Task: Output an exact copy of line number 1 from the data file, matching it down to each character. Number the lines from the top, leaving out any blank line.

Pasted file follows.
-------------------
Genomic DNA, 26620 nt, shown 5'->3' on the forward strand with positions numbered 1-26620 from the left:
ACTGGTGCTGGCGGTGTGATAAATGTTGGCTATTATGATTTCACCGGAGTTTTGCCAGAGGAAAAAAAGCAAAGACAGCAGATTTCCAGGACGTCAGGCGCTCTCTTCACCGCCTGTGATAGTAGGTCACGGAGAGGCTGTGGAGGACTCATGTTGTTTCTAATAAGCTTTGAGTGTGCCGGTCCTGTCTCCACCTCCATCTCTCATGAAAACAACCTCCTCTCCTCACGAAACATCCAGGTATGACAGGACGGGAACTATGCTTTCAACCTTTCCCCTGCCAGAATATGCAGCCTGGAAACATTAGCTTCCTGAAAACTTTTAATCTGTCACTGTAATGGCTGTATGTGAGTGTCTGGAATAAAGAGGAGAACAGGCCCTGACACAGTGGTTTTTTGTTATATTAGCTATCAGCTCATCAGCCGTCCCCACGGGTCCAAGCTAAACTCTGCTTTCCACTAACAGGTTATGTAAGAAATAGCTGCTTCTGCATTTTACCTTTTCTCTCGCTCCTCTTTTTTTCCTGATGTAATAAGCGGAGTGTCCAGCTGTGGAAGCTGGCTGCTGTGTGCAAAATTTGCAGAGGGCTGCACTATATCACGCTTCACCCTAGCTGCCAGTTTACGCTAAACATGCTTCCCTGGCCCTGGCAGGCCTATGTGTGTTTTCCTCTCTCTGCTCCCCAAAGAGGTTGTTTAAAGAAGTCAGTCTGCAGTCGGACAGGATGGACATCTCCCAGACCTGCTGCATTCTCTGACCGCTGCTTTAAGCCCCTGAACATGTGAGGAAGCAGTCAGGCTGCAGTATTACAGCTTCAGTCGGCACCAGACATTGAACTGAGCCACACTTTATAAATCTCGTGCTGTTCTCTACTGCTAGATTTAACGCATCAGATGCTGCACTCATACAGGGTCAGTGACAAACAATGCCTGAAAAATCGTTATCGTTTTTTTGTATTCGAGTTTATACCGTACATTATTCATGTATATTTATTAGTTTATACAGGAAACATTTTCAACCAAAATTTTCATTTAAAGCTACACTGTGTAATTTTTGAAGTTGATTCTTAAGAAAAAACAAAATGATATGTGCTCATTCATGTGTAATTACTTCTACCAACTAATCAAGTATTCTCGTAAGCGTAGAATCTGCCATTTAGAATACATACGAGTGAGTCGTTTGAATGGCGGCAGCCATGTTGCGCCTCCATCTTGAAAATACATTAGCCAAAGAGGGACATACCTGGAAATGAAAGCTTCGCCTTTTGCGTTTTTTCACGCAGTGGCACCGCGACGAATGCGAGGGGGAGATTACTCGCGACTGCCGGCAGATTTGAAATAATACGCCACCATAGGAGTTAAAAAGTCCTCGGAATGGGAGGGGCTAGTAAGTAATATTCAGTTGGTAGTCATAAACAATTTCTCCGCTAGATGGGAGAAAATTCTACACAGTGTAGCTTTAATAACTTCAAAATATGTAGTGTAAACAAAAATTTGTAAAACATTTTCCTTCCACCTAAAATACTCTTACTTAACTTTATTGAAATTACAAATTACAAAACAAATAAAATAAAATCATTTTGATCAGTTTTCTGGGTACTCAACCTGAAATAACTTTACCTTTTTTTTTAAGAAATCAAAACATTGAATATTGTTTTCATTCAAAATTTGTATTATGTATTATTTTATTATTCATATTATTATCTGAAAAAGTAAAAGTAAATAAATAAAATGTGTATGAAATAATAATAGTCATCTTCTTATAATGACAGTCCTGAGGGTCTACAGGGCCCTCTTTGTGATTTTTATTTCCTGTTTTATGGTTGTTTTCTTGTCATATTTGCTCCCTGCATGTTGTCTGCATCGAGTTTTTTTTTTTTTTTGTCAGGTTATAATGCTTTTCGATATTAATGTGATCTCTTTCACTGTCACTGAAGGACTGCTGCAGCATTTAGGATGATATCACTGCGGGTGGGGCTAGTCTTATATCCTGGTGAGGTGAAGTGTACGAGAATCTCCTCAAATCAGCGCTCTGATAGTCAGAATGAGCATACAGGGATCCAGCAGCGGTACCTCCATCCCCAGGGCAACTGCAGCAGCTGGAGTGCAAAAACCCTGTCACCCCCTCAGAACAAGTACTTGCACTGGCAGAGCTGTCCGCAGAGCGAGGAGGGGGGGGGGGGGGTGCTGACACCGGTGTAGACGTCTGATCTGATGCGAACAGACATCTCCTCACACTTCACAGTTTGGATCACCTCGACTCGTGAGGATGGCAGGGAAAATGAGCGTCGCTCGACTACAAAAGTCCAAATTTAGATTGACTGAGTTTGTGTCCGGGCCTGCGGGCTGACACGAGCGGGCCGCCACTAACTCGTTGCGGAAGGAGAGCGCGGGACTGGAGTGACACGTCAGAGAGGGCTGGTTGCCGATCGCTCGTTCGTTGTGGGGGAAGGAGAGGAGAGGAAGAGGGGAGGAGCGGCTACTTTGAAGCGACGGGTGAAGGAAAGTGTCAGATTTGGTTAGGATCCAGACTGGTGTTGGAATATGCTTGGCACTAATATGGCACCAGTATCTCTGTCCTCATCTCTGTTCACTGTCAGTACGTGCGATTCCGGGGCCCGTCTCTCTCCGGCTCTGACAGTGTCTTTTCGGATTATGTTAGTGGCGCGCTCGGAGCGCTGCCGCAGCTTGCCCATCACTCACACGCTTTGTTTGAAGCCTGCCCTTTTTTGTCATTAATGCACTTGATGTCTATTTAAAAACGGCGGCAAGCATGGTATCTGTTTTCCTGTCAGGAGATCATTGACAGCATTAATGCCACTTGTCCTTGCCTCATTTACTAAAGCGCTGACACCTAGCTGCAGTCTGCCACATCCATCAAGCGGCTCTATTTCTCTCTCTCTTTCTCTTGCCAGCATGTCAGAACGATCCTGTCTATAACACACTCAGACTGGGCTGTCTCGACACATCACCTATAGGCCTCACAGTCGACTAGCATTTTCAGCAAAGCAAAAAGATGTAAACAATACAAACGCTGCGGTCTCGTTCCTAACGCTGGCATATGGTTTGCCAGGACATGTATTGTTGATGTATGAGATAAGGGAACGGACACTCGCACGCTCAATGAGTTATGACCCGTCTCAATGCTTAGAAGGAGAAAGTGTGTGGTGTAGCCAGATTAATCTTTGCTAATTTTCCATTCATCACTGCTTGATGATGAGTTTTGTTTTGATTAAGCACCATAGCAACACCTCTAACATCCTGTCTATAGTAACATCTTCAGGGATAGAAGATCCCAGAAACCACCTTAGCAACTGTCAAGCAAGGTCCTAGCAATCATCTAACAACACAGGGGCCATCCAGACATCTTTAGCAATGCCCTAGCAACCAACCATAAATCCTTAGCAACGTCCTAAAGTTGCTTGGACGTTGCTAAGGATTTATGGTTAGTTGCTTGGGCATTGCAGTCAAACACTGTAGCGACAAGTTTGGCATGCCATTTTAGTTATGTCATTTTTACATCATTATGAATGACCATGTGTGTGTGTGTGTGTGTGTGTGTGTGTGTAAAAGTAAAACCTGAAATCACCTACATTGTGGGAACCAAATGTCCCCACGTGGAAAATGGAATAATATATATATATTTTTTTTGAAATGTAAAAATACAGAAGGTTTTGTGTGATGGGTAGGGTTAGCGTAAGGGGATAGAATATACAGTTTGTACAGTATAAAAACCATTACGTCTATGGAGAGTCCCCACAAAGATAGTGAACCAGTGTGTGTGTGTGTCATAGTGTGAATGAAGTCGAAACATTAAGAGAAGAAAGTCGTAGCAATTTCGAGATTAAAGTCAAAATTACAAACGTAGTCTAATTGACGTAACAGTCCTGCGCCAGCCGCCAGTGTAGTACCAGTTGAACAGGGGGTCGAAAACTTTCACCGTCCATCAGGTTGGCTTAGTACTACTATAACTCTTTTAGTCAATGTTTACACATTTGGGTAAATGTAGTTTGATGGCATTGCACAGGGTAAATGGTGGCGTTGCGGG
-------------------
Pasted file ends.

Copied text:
Genomic DNA, 26620 nt, shown 5'->3' on the forward strand with positions numbered 1-26620 from the left: